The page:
About learning disabilities...
1. A person with a learning disability doesn’t get over it.
2. It doesn’t get better.
3. There is no cure.
These three statements put the spotlight on the first thing we need to understand when working with adults who have learning disabilities, i.e. a learning disability is a real disability.
It exists like any other disability. It is not the same thing as a learning difficulty; it is a disability, and that means something doesn’t work right.
LBS Instructors ask, “What do I really have to know and understand before I can be effective in working with adults who have learning disabilities?”
Before we can answer that question, we need to lay a little groundwork, so, in this section, we look at:
- definitions of learning disabilities and the difference between learning disabilities, developmental disabilities, and ADHD;
- what causes learning disabilities;
- why there are so many LD learners in our classes;
- how learning disabilities affect an adult’s daily life;
- important messages for learners and instructors to keep in mind right from the start.
What is a learning disability?
There are many websites with really good information about learning disabilities. Visit these three links, and read their definitions.
1. Learning Disabilities Association of Ontario
2. Link to a page inside a document called the “Learning Disabilities Adaptations and Accommodations Guide”, produced by the Virginia Adult Learning Resource Centre.
3. Link to the Homepage for the National Centre for Learning Disabilities website. Scroll down until you find the definition for learning disabilities.
4. If you are not connected to the Internet at the moment, read Official LD Definition excerpt from the Learning Disabilities Initiative report written by Donna Zener, developed for CESBA in 2003.
These online sites contain a lot of good information, don’t you think? We think you might want to bookmark them for future reference...
|JOURNAL REFLECTIONS: What do you think?|
Based on your readings so far, and especially the definitions of learning disabilities, what new information do you have that you think is important to your understanding and work with LD learners?
In shaping your own working definition of learning disabilities, it is important to be clear in your mind about what a learning disability is not.
A learning disability is not:
- low intelligence;
- mental illness;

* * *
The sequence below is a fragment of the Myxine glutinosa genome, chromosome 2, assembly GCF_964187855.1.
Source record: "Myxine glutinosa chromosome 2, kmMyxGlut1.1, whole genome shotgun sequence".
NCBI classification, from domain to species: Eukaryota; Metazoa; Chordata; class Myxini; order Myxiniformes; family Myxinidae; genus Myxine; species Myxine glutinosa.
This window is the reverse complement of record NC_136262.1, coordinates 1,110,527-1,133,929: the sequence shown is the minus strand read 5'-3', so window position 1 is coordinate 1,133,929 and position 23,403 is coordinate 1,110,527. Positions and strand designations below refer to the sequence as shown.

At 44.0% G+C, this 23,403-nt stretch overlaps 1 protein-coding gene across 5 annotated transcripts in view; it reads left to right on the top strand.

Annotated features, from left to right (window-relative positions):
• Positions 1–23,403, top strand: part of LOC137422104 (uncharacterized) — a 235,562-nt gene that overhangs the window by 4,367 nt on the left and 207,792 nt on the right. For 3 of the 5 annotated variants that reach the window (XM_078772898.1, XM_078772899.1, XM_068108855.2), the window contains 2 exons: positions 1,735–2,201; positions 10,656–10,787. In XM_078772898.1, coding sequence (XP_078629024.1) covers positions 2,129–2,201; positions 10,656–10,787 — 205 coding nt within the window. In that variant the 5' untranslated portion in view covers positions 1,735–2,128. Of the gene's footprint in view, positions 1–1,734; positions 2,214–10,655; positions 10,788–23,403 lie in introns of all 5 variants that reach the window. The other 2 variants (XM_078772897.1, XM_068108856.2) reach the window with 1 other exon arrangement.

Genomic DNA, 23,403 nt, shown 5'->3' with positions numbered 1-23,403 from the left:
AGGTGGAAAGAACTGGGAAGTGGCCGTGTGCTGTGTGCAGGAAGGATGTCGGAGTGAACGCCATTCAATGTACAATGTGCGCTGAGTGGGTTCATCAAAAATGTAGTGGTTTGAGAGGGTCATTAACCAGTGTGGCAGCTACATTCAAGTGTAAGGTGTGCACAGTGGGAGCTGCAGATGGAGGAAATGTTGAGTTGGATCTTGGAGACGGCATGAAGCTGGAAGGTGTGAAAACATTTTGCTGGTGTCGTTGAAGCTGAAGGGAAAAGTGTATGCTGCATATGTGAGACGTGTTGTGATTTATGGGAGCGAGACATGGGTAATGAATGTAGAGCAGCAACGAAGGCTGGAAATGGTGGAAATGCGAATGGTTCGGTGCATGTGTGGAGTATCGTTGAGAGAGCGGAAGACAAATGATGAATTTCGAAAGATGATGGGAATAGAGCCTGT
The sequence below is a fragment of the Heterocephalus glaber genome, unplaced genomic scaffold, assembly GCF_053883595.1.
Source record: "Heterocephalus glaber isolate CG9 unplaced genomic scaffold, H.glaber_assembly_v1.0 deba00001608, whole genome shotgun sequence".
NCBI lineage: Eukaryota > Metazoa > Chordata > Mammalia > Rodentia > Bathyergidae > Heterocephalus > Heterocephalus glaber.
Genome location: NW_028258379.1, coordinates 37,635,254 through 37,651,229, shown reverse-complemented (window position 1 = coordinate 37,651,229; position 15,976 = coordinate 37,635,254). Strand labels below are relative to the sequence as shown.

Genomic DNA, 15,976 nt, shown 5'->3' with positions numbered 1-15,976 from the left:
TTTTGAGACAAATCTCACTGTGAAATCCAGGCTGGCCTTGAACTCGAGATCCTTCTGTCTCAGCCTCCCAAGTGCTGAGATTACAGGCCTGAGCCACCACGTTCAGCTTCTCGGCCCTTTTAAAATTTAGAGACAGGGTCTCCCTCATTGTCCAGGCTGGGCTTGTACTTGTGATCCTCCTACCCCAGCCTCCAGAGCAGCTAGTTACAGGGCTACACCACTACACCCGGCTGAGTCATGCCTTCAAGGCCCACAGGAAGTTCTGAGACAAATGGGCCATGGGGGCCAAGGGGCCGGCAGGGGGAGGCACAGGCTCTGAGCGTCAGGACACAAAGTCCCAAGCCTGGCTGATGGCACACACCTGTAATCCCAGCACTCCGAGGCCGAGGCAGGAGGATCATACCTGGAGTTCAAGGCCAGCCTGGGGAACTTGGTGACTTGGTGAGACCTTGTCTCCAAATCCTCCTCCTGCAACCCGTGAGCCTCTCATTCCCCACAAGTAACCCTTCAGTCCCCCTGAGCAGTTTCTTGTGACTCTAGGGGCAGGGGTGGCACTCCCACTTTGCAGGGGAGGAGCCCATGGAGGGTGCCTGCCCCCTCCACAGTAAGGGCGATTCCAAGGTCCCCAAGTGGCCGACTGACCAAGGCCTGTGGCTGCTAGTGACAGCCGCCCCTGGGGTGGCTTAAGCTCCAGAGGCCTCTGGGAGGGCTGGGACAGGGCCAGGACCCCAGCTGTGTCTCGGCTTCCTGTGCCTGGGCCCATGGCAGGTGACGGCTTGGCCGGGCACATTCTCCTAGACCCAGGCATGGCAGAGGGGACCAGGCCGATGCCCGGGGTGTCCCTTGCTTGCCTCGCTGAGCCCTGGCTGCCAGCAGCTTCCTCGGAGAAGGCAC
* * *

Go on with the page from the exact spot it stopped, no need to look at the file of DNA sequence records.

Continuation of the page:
- some kind of autism. (Source: Learning Disabilities Association of Ontario website)
Are learning disabilities the same as…?
It can be confusing when you come across something that looks to you like a learning disability, but is, in fact, not one - i.e. other disabilities, disorders and behaviours. It’s also confusing when people attach different names to things and different meanings to the terms that we use. It raises questions:
“What about ADD or ADHD? Do learners who have ADHD have LD too? Do you work with ADHD learners and LD learners in the same way?”
Research tells us that 60-80% of people who have ADHD (with or without hyperactivity) may also have a learning disability, but a learning disability (LD) is not the same thing as ADHD.
"We have some learners in our program with developmental disabilities. Is a developmental disability another kind of learning disability only worse? Are DD learners really people who have learning disabilities but in every area?
Developmental disabilities are very different from learning disabilities. DD is an issue of capacity whereas LD is an information processing issue in one particular area. While LD learners have an IQ that is, at the very least, in the normal range or higher, DD learners do not. Approaches to learning will be different, and expected outcomes may be very different.
More on those two questions:
Explore the next two links, and think about how you would differentiate:
- learning disabilities (LD),
- developmental disabilities (DD),
- attention deficit hyperactivity disorder (ADHD).
Go to Muddy Waters, and read about other things that can be easily confused with learning disabilities.
When adults discover that a learning disability might be the root cause of their many learning problems, they often ask these kinds of questions:
- “Where do learning disabilities come from?"
- "How did I get it?"
- "Was it something I did?"
- "Is it my fault?”
- "Does this mean I am retarded (learner's word or stupid?"